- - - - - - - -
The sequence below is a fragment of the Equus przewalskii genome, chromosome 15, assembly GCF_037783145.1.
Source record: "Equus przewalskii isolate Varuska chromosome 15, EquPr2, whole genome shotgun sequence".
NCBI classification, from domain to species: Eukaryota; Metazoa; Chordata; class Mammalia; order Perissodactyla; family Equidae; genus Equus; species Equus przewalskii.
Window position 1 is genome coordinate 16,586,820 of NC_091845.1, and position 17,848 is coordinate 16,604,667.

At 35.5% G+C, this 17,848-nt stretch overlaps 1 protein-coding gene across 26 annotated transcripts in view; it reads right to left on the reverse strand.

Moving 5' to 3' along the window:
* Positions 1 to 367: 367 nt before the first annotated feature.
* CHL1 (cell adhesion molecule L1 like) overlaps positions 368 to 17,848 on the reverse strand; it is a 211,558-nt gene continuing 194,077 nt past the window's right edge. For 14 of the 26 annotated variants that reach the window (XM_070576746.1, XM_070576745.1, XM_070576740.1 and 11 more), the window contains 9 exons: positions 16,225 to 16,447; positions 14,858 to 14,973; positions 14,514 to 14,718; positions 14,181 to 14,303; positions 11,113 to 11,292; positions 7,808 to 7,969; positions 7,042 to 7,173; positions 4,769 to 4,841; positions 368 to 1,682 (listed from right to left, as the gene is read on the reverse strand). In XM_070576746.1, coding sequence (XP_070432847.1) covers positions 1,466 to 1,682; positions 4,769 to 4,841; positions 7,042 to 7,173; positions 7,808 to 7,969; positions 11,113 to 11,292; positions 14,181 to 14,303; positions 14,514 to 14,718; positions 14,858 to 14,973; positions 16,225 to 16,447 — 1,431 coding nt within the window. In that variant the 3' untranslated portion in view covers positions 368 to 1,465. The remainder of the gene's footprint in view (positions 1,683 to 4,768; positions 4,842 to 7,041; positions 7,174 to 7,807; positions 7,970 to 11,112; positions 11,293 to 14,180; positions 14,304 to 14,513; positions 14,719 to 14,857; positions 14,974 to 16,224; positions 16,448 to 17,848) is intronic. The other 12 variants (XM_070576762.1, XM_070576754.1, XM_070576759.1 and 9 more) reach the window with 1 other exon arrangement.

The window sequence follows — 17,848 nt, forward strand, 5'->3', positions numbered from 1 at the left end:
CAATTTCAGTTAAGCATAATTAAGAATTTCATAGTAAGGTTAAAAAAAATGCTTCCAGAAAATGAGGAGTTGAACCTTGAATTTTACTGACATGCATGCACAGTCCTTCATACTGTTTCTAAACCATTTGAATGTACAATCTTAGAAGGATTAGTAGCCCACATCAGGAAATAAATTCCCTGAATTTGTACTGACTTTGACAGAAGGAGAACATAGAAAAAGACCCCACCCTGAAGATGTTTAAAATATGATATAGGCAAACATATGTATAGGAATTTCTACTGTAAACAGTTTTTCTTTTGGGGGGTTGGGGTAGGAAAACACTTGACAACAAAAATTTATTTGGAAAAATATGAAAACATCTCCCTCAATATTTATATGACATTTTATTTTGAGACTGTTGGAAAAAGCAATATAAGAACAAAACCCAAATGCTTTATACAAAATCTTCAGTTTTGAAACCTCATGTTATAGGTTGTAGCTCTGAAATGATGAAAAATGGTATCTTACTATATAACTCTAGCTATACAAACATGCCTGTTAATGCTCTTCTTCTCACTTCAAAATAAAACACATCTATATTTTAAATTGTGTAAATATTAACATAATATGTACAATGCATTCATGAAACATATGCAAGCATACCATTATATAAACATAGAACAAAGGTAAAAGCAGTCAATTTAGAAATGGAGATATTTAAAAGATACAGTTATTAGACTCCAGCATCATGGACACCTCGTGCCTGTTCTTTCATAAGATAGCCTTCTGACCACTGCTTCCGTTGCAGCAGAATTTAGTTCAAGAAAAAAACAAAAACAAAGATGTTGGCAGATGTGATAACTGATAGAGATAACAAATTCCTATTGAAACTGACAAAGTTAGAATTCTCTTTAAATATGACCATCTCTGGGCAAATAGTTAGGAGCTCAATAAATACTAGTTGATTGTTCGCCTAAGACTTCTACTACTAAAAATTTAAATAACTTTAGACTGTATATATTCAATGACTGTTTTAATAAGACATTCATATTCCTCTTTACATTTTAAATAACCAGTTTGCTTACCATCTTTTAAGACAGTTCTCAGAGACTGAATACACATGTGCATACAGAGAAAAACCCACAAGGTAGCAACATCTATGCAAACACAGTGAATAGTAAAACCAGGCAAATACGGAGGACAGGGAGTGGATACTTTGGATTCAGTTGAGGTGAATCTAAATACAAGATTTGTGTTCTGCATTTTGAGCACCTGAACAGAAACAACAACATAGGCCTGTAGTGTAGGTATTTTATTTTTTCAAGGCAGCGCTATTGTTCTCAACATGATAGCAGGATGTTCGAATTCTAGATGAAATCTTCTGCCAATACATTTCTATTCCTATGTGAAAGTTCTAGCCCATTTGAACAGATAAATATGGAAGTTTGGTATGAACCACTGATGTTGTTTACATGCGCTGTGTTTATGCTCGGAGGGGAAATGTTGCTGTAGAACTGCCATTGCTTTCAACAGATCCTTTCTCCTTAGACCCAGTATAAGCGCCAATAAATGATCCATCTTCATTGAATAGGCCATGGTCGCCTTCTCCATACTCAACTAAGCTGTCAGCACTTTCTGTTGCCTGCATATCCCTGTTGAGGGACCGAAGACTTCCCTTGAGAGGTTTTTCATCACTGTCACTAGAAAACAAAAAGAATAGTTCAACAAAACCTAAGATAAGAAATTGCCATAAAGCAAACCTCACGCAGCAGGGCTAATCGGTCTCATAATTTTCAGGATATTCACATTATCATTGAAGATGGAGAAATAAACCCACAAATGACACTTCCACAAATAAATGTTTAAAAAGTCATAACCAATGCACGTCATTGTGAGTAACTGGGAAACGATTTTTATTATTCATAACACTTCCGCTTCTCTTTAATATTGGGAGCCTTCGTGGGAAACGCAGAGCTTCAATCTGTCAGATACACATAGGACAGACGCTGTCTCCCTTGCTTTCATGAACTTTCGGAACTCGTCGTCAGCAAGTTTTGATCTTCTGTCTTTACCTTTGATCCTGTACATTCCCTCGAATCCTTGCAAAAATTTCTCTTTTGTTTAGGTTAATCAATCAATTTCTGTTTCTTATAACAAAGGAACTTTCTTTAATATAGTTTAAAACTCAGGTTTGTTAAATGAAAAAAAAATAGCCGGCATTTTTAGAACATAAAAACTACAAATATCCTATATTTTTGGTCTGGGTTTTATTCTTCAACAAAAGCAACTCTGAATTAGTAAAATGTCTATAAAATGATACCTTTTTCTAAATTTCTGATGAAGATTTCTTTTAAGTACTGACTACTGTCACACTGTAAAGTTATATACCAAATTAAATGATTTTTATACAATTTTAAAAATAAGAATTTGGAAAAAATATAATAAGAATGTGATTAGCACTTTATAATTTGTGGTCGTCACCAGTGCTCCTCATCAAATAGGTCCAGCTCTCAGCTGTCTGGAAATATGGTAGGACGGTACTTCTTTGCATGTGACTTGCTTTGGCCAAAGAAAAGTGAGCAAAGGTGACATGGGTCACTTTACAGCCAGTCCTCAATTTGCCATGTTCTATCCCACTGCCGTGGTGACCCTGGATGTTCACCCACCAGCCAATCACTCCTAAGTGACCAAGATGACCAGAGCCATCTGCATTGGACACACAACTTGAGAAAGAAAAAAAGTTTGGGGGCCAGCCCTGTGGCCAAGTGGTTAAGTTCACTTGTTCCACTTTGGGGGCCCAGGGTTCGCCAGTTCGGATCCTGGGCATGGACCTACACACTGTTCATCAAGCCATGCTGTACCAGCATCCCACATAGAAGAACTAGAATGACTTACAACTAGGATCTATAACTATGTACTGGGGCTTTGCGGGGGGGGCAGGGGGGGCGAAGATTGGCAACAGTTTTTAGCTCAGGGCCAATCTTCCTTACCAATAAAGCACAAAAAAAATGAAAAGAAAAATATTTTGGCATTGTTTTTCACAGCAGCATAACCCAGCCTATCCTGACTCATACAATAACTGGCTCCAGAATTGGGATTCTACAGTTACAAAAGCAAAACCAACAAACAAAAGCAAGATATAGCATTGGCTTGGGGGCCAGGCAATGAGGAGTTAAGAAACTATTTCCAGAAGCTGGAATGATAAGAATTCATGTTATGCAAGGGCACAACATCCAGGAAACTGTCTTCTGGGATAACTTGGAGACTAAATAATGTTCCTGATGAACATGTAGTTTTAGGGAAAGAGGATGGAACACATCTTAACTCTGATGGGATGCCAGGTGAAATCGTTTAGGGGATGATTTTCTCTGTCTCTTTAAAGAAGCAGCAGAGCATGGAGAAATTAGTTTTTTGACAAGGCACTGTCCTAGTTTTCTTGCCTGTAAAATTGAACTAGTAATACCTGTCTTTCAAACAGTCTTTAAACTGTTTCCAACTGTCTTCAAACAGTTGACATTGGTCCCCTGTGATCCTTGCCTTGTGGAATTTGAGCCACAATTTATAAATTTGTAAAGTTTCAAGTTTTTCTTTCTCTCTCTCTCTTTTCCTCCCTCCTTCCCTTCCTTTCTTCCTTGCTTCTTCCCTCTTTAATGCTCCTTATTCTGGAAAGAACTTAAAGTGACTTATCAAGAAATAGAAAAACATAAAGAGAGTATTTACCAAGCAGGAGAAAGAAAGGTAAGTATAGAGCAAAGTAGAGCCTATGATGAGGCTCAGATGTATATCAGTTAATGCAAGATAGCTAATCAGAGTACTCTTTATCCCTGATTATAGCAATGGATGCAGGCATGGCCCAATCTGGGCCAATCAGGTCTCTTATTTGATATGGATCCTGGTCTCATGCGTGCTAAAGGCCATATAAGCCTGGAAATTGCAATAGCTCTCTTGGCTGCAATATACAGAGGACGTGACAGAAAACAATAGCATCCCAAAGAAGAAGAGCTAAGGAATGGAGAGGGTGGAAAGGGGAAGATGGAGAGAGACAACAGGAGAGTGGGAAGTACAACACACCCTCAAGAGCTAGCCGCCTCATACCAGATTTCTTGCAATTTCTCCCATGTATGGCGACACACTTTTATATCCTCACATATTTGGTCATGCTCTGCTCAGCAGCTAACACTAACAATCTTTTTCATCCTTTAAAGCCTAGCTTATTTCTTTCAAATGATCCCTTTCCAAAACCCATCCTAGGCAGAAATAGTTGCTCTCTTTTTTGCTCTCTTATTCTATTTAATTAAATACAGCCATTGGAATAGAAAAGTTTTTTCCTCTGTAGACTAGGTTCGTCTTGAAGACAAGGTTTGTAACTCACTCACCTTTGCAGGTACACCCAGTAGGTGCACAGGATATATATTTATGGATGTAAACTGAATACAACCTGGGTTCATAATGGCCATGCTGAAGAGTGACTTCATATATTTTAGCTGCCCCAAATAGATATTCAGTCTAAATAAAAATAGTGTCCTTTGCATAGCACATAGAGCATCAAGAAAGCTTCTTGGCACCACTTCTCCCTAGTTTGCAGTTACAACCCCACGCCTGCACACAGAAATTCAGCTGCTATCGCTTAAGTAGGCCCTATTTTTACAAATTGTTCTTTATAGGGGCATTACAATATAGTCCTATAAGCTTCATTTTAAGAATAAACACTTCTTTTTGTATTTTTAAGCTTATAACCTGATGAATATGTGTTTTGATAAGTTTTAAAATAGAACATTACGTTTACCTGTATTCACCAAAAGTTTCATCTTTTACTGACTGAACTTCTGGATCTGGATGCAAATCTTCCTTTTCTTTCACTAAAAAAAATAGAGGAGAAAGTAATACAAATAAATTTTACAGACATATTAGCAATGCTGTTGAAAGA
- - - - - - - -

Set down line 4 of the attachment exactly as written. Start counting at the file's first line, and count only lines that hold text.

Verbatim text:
Window position 1 is genome coordinate 16,586,820 of NC_091845.1, and position 17,848 is coordinate 16,604,667.